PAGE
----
Because glaziers work with glass, frequently at elevations, there is an element of danger built into the trade. The work requires heavy lifting, climbing up and down ladders, and working on scaffolding, often outdoors. Sitting, squatting, or kneeling for prolonged periods are also part of the job. Our goal is to help New York glaziers seriously injured on the job recover the maximum compensation they are entitled to receive.
Glaziers can sustain a range of injuries on the job, from sudden accidents to exposure to substances to repetitive work motions that strain the muscles and joints. Common injuries these workers can suffer include:
- Lacerations: Glass is sharp – workers can suffer serious cuts when cutting, framing, or moving glass materials.
- Traumatic brain injury, spinal cord injury, and bone fractures: Glaziers are often required to work on ladders and scaffolding. This makes them vulnerable to falls from heights, which can cause catastrophic or fatal injuries. Like other construction workers, they also face slip or trip and fall accident hazards on job sites.
- Repetitive musculoskeletal injuries: To do their jobs, glaziers must bend over to cut materials, lift heavy objects, and adopt uncomfortable work positions. This can strain the muscles and joints, causing injury over time.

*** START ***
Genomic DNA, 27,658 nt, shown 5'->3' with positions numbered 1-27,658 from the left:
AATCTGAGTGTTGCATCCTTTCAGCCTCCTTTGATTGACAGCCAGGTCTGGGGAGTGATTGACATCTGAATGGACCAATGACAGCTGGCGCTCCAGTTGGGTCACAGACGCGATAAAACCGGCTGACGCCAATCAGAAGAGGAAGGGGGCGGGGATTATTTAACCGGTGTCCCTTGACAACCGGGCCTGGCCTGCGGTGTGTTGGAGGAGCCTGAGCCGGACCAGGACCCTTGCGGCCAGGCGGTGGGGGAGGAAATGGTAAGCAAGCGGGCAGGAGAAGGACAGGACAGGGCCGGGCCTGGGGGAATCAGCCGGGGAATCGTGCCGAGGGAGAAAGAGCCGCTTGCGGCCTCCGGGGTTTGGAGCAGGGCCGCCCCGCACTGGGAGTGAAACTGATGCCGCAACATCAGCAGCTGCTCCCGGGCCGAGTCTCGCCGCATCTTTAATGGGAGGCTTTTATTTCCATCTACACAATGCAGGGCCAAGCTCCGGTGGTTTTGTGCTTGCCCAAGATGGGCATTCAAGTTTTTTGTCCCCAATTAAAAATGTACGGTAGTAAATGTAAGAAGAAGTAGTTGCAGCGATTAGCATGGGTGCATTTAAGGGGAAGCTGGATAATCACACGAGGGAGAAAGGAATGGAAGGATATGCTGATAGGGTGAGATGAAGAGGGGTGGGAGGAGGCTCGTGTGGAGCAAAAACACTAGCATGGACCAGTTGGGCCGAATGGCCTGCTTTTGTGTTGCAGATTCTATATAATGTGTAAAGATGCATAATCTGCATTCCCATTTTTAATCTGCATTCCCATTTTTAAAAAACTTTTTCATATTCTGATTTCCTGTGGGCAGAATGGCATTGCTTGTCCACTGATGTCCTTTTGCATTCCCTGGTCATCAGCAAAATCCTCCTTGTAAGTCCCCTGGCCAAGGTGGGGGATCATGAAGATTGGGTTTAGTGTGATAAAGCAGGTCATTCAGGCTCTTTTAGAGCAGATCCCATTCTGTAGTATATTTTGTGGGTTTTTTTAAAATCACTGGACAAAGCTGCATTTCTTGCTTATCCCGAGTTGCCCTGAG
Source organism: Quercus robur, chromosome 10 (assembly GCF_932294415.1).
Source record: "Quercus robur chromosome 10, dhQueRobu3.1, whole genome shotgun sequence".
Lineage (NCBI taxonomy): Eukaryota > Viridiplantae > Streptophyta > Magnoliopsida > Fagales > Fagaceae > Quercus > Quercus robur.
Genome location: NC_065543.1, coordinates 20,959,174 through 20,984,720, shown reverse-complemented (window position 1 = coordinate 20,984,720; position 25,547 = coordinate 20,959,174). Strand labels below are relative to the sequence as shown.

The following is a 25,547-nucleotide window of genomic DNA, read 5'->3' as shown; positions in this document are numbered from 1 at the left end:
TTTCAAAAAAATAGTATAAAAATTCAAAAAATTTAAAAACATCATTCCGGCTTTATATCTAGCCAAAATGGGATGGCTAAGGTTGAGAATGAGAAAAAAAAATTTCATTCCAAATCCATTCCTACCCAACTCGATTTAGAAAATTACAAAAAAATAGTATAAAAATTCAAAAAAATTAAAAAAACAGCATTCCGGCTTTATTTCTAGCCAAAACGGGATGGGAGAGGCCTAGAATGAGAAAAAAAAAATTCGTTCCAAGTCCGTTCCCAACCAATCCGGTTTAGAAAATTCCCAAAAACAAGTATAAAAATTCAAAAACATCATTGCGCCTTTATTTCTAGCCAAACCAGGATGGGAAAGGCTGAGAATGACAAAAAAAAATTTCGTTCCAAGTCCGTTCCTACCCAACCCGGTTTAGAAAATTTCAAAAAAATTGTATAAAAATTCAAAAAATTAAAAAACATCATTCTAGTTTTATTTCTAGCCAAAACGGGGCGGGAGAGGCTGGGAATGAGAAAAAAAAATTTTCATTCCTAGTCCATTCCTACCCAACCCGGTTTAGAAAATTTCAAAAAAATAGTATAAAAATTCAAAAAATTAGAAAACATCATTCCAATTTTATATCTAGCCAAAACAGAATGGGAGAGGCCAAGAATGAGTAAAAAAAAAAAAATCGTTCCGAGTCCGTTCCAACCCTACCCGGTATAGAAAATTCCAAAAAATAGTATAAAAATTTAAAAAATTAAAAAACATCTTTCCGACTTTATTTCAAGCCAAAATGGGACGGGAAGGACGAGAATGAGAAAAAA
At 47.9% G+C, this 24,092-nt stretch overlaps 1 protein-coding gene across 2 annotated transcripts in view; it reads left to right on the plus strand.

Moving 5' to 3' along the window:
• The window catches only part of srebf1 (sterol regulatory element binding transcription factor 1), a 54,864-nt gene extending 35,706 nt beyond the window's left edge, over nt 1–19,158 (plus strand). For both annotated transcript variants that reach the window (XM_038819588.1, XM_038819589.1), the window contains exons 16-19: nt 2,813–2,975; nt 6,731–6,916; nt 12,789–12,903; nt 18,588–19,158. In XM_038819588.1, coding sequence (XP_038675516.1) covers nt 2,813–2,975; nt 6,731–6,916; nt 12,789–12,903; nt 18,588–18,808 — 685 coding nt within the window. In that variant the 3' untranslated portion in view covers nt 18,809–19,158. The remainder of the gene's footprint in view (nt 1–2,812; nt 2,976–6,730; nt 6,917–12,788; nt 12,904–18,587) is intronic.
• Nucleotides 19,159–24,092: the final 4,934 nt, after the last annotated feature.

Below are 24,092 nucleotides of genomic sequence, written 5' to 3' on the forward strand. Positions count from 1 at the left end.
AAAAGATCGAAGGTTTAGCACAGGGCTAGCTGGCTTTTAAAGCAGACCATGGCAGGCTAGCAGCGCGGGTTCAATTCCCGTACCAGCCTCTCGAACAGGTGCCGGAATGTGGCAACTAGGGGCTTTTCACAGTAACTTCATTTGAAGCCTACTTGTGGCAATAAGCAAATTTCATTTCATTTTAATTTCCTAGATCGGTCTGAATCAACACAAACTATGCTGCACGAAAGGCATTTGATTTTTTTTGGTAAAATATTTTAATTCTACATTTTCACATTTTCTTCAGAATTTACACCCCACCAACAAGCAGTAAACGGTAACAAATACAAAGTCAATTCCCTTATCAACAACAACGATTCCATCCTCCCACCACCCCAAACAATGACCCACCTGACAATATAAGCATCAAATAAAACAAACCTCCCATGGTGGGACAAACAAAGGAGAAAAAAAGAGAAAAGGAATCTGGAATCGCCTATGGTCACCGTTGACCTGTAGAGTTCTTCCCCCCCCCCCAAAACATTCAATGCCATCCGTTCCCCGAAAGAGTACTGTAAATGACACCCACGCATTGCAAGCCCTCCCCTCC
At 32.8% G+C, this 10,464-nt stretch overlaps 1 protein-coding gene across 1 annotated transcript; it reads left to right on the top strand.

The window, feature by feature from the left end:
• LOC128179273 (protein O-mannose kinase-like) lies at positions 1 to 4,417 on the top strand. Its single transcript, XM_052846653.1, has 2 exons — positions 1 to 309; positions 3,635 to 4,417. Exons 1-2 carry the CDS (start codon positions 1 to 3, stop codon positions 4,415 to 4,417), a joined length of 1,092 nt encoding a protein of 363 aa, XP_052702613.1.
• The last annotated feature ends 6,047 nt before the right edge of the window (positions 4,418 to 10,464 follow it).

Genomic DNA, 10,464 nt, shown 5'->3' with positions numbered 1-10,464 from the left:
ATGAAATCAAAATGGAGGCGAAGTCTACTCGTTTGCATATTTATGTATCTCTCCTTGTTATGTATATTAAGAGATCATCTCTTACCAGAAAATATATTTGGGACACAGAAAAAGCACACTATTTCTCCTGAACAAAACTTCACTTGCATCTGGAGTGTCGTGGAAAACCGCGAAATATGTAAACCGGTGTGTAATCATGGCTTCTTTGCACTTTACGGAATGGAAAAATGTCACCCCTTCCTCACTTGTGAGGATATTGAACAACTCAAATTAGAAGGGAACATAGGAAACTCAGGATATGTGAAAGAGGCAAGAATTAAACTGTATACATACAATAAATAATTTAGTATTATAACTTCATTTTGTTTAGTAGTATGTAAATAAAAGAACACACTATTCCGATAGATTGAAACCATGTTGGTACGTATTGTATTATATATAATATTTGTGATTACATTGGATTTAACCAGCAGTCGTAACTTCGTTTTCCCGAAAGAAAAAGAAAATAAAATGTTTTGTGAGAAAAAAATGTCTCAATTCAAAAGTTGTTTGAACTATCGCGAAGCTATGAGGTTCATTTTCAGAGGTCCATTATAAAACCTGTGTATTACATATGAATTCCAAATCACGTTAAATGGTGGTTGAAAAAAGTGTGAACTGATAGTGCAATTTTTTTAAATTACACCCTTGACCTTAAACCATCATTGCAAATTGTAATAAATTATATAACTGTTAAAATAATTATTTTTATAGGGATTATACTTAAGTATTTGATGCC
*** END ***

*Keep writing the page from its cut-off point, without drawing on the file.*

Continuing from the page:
- Respiratory damage: Glaziers cut glass, and that produces dust, which causes a risk of lung disease. They also use strong solvents and may be exposed to asbestos when working on older buildings.
- Eye injuries: Splinters and dust are produced when glass is cut or ground. A flying glass particle or glass dust that lands in the eye can cause serious damage.
- Skin injuries: Solvents, adhesives, and sealants used in glazing contain harmful chemicals. Repeated exposure can lead to debilitating skin disorders, including hives and dermatitis.
Following these safety tips can help prevent work-related injuries for glaziers:
- Always wear proper safety gear, including a hard hat, safety goggles, gauntlets, work boots, and a work apron or thick coveralls. You may also need wrist guards, knee pads, and long-sleeved clothing.
- Regularly inspect power tools and have them repaired at the first sign of malfunctioning.
- Learn how to properly operate all work tools before using them.
- Avoid working in confined spaces because of flying particles and toxic fumes.
- Use a respirator to avoid inhaling harmful particles or dust.
- Use the least toxic materials available in caulking, glues, adhesives, and glass polishing cleaners.
- Learn the most ergonomic ways to lift heavy glass and objects and perform other work and use them.
Personal protective equipment (PPE) can help minimize exposure to hazards. PPE for glaziers may include:
- Fall protection
- Hard hats
- Thick protective gloves
- Arm and wrist guards
- Thick coveralls or apron
- Safety glasses
- Safety boots
- Knee pads
Glaziers face a risk of serious on-the-job accidents and injuries. Our New York workers’ compensation attorneys can explore all your legal options and effectively pursue the maximum compensation available. Employees who suffer work-related injuries should be entitled to receive workers’ comp benefits, but employers and their insurance companies sometimes dispute claims. If a party other than your employer caused your accident and injuries, you may have a third-party claim for compensation.
Contact Wingate, Russotti, Shapiro, Moses & Halperin, LLP at (212) 986-7353. Our firm has more than 50 years of experience, and we have won hundreds of millions of dollars for our clients.